Pharmacies Can Give Advice to Men Trying to Be Healthy; MEN ARE NOTORIOUSLY RELUCTANT TO TAKE ADVICE ABOUT THEIR GENERAL HEALTH UNLESS THEY ARE UNWELL. RAJ AGGARWAL EXAMINES WHETHER LOCAL PHARMACIES COULD HELP
WE ARE constantly informed about factors that affect our health and why there are differences in the health of people living in one part of Wales compared to another.
While we rightly look at issues like income levels, social issues and access to services the National Pharmacy Association (NPA) believes we ignore one of the key factors - whether a patient is male or female.
While many regard differences between the health of the sexes as inevitable because they are the result of human biology, there are, perhaps, other factors at play.
Men clearly think and behave differently when it comes to their health and, as a result, health services need to be designed to take account of these differences.
The vision of the NPA is to see Wales' pharmacies become a network of local health and wellbeing centres. There are more than 700 pharmacies in Wales and they are the most accessible part of the health service. But despite their accessibility, pharmacies and other health centres, are significantly underused by men.
Research has shown that issues such as accessibility, flexibility and informality are important factors for men.
And a recent market research report found men trust their pharmacist to provide information that would be reliable and of good quality and that they would quickly refer to a doctor if they felt they needed to.
But the same report also highlighted that some older men are less accepting of the idea of seeking help from a pharmacist and viewed visiting their doctor as their right.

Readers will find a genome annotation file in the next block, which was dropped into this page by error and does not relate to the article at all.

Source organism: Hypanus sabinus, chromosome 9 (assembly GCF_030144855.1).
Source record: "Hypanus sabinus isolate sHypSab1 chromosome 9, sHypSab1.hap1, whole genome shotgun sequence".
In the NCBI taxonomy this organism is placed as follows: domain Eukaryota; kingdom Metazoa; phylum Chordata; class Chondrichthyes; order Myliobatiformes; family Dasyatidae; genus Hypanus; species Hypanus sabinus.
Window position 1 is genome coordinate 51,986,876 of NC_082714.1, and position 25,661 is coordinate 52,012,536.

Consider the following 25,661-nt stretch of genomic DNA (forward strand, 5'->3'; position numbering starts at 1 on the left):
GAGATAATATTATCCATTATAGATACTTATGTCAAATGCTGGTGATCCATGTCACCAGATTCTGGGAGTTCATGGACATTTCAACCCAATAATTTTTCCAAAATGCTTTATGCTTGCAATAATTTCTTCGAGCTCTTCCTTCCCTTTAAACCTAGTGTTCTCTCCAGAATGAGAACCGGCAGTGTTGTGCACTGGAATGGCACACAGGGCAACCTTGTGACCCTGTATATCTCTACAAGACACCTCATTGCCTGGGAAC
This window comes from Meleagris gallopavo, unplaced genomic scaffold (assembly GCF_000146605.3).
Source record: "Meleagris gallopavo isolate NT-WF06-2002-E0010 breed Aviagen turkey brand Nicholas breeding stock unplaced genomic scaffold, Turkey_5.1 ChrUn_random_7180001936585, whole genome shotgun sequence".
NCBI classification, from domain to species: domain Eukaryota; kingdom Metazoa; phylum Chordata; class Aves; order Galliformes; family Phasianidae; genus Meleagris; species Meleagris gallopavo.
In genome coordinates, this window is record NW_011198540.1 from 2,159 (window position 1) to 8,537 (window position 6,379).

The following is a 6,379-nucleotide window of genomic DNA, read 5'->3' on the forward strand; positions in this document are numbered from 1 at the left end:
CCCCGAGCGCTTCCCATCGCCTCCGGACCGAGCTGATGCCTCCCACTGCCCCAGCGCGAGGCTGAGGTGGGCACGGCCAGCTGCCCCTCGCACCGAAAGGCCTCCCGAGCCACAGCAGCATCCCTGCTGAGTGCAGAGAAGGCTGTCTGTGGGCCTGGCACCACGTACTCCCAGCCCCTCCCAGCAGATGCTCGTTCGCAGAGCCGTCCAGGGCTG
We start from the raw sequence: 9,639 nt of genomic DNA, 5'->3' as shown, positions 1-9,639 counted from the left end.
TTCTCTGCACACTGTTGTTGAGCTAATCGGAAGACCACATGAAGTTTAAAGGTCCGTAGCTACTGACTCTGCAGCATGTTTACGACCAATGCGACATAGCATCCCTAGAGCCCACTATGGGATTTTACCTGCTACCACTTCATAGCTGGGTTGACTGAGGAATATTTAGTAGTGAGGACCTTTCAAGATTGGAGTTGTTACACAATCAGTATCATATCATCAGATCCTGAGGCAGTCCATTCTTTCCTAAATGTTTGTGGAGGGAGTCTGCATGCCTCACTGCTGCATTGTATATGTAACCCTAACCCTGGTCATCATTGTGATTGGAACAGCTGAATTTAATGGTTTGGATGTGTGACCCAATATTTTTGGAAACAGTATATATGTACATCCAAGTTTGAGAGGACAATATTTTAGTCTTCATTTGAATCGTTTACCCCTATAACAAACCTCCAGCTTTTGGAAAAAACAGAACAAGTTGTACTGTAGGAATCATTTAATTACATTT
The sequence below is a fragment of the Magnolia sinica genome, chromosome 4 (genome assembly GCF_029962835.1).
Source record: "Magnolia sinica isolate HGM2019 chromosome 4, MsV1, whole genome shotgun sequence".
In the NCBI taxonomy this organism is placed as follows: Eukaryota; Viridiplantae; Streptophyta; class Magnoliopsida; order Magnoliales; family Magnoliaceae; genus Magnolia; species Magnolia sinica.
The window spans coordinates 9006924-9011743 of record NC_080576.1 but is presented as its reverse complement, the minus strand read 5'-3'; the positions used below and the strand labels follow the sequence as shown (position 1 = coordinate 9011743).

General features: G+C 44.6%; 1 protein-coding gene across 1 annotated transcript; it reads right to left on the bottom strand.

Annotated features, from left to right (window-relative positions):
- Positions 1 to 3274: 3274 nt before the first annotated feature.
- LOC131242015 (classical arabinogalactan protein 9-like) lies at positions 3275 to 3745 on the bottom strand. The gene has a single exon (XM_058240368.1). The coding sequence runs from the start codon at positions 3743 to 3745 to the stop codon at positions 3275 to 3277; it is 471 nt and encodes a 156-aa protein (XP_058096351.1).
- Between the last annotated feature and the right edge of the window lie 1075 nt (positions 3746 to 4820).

The NPA believe that this will change over time as men begin to recognise and accept pharmacies' role in improving our health.
Men perceive the word "health" as being able to do what you want to, according to the Men's Health Forum. There is also a general agreement that it means feeling well; having a sense of wellbeing; knowing your body; being the correct weight and not getting out of breath.
But the meaning of health differs across age groups. Younger men are concerned about fitness and looking healthy - watching their diet, being active - and on the whole did not think about being ill.
But older men are more concerned about freedom from illness and being able to carry out the functions of their daily lives, the forum found.
The poor health profile of men is well documented but is worth repeating. The average life expectancy of a man is 76.6 years in the UK compared to 81 for women - these figures vary across Wales.
Men are more likely to be obese. It is estimated that by 2025 only 13% of men will have a healthy body mass index.
The bad news doesn't stop there as men are more likely to smoke and consume unhealthy levels of alcohol compared to their female counterparts. …